The TLF system allows for the tensions generated by movement and breathing along the spine of the back to be conveyed correctly, creating synergy with the lowering of the diaphragm, a sort of “sleeve” that surrounds the lumbar vertebrae, allowing for stabilisation.

The thoracolumbar spinal fascial tissue damaged by surgery will not have the same elastic and proprioceptive capacity, compared to an intact tissue, which causes mechanical malfunctions; a TLF in difficulty leads to instability of the spine.

This is a typical problem with EDS: weak or defective fascia can cause mechanical malfunctions in any and all parts of the spine.

Probably, the functional loss of this fascial system may disturb the work of the diaphragm, causing a cascade of pathological events such as pain and biomechanical alterations in the lumbosacral region.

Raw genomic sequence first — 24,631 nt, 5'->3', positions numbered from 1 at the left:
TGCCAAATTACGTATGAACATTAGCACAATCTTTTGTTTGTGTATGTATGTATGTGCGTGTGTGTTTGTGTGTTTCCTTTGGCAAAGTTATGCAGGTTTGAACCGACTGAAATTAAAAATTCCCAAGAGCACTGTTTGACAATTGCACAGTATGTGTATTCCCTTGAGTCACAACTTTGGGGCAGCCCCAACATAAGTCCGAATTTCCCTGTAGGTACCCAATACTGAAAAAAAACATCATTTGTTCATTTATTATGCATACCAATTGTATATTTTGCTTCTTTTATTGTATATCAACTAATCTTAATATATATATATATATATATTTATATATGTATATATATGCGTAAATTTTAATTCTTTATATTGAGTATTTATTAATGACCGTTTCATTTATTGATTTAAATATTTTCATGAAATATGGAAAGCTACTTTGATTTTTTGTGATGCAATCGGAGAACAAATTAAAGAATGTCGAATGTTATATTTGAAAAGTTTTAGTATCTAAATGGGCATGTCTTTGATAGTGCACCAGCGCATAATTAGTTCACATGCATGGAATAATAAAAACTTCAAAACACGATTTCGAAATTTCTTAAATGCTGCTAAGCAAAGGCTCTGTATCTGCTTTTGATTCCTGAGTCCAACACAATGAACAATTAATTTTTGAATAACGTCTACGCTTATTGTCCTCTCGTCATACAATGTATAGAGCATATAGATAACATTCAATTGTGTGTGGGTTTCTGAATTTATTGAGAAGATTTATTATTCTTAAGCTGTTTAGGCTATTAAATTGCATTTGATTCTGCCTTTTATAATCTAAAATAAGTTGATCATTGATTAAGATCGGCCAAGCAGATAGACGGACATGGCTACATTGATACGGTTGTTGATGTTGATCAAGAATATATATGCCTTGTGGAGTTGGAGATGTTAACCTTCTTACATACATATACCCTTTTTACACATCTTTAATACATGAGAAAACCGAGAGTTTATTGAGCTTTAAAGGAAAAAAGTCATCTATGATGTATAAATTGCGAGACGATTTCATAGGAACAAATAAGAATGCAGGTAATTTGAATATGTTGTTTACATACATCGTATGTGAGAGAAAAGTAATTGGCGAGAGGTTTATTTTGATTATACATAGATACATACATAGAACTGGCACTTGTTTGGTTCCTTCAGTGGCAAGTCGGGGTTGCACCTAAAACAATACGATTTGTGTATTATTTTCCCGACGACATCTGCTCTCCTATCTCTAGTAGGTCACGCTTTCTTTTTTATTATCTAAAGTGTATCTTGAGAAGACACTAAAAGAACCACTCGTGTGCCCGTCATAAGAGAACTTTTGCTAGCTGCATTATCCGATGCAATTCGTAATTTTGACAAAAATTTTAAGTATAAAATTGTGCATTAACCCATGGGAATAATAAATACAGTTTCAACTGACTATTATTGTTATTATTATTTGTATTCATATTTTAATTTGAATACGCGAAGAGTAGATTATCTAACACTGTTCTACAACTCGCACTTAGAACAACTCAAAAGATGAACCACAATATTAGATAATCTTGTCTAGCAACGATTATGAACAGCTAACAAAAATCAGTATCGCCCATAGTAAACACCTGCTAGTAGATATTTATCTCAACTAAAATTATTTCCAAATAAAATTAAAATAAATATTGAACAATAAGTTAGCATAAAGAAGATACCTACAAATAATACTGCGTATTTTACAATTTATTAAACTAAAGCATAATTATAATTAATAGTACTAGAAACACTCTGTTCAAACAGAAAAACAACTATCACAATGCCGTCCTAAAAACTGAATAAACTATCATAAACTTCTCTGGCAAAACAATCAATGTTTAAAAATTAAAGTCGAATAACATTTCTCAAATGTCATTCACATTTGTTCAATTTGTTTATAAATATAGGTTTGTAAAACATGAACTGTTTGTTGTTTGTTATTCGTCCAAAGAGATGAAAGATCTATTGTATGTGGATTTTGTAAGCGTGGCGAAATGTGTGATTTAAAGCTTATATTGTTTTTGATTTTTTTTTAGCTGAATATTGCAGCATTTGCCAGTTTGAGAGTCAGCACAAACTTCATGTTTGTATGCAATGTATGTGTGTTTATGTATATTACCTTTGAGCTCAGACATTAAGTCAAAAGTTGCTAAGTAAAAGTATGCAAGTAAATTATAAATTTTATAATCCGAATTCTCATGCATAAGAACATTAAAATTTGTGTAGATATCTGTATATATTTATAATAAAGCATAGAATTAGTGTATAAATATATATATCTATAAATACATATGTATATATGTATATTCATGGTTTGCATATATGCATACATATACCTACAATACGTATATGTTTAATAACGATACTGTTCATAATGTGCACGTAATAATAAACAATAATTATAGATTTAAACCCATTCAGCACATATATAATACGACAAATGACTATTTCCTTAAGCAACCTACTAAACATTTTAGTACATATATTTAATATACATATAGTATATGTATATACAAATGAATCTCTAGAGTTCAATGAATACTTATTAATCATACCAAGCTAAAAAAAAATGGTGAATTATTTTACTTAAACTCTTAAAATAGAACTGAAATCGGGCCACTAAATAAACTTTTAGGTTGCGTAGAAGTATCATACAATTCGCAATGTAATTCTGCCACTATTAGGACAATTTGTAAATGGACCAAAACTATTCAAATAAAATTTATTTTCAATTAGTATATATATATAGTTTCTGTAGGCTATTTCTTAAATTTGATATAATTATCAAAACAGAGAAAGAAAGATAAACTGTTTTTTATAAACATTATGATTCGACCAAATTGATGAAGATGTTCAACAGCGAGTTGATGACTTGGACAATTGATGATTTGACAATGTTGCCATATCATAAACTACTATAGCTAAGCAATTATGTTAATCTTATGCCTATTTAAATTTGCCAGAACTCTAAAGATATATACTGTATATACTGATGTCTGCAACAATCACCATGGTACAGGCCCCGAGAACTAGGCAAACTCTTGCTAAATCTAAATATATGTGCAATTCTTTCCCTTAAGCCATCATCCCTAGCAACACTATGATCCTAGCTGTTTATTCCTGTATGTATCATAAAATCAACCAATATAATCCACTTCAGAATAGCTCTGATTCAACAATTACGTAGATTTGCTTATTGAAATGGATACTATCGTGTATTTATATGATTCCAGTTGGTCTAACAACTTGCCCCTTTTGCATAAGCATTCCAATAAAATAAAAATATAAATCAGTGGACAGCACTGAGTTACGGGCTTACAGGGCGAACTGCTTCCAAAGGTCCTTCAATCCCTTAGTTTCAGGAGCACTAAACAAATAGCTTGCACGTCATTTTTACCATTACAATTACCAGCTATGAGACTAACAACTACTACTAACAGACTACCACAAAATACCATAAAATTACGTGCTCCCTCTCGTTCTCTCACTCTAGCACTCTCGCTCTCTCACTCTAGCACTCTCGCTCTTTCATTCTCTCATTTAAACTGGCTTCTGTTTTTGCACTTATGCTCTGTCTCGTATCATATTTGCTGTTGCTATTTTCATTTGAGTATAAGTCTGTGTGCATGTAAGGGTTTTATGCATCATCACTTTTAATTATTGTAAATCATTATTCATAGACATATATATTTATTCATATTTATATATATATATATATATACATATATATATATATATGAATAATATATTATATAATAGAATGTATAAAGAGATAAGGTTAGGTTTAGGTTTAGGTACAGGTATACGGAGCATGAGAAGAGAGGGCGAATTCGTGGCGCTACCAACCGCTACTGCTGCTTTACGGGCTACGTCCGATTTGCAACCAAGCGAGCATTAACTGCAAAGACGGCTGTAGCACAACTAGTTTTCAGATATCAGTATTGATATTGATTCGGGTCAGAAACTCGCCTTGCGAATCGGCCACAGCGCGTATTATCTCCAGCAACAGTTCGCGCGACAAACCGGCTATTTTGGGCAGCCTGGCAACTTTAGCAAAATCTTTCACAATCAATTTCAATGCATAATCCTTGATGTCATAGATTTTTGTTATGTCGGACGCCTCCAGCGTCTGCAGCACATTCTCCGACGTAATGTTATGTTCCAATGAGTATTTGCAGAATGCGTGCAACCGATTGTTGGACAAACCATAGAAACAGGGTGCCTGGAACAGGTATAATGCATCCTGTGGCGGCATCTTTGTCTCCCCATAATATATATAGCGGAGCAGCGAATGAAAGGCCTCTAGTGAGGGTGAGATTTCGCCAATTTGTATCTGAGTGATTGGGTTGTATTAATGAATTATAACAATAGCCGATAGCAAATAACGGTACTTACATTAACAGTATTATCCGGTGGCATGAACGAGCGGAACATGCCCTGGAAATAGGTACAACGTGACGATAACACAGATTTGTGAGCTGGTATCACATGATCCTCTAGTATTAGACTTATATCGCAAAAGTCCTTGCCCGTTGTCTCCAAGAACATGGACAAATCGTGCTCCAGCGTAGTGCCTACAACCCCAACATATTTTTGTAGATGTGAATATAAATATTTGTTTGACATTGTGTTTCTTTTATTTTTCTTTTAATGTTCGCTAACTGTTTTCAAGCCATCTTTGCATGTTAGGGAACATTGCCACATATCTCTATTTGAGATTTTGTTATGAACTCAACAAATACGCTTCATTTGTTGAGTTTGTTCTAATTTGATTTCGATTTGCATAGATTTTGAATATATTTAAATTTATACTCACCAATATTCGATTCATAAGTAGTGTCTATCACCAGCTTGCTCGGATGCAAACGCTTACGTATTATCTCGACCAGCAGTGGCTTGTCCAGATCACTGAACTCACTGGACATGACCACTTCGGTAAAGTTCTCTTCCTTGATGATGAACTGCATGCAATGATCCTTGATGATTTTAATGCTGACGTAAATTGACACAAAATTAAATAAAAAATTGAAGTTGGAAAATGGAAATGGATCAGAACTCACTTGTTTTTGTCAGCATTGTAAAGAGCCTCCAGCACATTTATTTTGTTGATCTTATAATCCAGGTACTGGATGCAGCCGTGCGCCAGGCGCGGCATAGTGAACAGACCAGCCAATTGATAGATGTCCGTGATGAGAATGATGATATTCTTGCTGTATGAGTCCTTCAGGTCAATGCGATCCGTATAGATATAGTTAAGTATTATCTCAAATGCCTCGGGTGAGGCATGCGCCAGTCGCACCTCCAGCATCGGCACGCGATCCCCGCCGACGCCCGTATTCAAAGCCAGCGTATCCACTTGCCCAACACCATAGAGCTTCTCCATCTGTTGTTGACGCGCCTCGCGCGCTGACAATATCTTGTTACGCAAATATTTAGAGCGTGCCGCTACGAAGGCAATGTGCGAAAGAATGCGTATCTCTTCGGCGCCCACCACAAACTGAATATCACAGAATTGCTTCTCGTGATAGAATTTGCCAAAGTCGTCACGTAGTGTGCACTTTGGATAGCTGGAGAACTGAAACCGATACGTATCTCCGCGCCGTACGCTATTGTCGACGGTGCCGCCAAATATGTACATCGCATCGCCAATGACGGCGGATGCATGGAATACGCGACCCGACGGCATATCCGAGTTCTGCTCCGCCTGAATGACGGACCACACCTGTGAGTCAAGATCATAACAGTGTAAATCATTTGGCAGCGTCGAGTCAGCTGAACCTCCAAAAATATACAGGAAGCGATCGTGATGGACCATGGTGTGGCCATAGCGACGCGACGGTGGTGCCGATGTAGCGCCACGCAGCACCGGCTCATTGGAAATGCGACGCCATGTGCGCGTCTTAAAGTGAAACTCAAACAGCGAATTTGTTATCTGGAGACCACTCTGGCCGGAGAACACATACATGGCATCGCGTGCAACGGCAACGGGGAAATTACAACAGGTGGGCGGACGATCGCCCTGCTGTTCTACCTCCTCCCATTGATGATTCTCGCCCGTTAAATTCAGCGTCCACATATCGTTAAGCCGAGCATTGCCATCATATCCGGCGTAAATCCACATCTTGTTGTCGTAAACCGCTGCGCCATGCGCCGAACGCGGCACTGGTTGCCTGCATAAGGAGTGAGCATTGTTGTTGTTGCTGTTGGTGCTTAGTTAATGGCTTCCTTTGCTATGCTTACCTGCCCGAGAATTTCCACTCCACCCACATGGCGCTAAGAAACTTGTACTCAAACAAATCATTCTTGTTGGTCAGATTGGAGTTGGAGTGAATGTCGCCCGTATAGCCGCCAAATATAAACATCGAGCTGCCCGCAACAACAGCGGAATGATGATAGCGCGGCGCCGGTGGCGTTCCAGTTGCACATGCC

This is exactly how defective fascia in one area can lead to a “cascade” of consequences in other areas, passed along a chain of bodily systems that depend on each other.

It can be strongly hypothesized that a dysfunction of the diaphragm muscle as a stabilizer to the lumbosacral column is one of the causes leading to FBSS that is caused by factors preceding surgery or following spinal surgery. A function of the diaphragm that could be disturbed in FBSS is its analgesic action, this dysfunction can become one of the causes of chronic pain.

Pain, emotions, and the breath